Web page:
Advice on morals and manners.

Advice on morals and manners.

Advice on morals and manners.

Advice on manners and morals.
Oct. 17 2002 10:57 AM

When Your ISP Leads to an ISO

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Get "Dear Prudence" delivered to your inbox each week; click hereto sign up.Please send your questions for publication to prudence@slate.com. (Questions may be edited.)

Dear Prudence,

I am a 25-year-old African-American woman. I have been dating a wonderful guy (let's call him "James") for the last two years. I say wonderful because he is by far the best boyfriend ever. We met in school and have been inseparable ever since. I love him, and I know he loves me. When my last boyfriend cheated on me with an online honey, James was there to offer a shoulder and an ear. With his help, I overcame a lot of hurt and emotional pain. Anyway, I digress. For a long time, I have known the names and passwords of most of James' accounts, including his e-mail. I have checked his mail from time to time only to find nothing. He was the perfect guy, so for a long time I didn't check his mail until recently. I saw that he joined an online dating service, so I checked that site. It said that he was looking for a "discreet sexual encounter" with someone who preferably had her own apartment. This is like my last relationship all over again. Here is this guy who says he loves me, who says that he wants to marry me ... and he's looking for a "sexual encounter." He has showed no signs, positively no signs of disappointment with our relationship. I don't mean to sound like the typical
Jenny Jones guest, but there you are. I know I did wrong by checking his mail. And I can't tell him I checked his mail because he said his ex-girlfriend did the same thing and it ruined their relationship. What should I do? I am stumped because I really don't want to go through what I went through in my last relationship. Please help.

—Nervous and Hurt

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Dear Nerv,

You can't sit on the information you have because it will make you nuts. Prudie suggests you fess up about the e-mail "discovery." To counter his argument that his last girlfriend did this and it ruined the relationship, simply tell him that YOUR last boyfriend did what he did—and it ruined the relationship. If the romance tanks, so be it; better now than later. He may beg your forgiveness and apologize profusely. Then it's your call ... though it's hard to imagine a good excuse for advertising for a horny woman with an apartment. Prudie is a believer in the old bromide that knowledge is power, and when it's your future involved, it doesn't much matter how you got the "knowledge."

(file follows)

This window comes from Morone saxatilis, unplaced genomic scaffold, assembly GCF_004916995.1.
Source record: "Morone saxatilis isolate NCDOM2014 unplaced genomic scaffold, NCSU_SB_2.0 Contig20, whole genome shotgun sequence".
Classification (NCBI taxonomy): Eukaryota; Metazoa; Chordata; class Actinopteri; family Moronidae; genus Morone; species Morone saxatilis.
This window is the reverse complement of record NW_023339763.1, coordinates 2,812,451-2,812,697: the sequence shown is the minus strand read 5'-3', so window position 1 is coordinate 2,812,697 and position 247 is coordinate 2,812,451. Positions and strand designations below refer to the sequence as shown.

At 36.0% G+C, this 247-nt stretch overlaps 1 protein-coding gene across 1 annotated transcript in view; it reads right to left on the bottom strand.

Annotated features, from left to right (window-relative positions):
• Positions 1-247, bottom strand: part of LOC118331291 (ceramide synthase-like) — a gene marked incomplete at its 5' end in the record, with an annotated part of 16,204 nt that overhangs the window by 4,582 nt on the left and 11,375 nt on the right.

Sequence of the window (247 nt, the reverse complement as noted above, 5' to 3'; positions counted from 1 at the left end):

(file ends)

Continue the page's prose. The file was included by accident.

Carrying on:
—Prudie, directly

Dear Prudence,

I've been seeing a certain guy for the last few weeks. We've been out on a few dates and talk regularly on the phone. There were a few things in his behavior/manners that bothered me a bit (e.g., he's never opened a door for me), but I blamed it on dating jitters or immaturity (he's four years younger) ... until now. We set definite plans to get together this past Sunday, and he failed to show up—without a phone call to say he was canceling. I received a voice mail and a lame e-mail from him today saying: "I am really sorry about not calling you yesterday. I basically misplaced my cell phone late Saturday night. I was out all day Sunday, didn't get home until 10 p.m., and had no way of contacting you. I checked my answering machine during the day, but you didn't leave your number, which was programmed into my cell. I am really sorry and hope I have a chance to make it up to you." I'm sorry, but is that a valid excuse?!  Unless somebody is DEAD, I don't see a valid excuse for behavior like this. My home phone number is listed in the yellow pages. I am taking this as a clear signal he's just not interested. What do you think?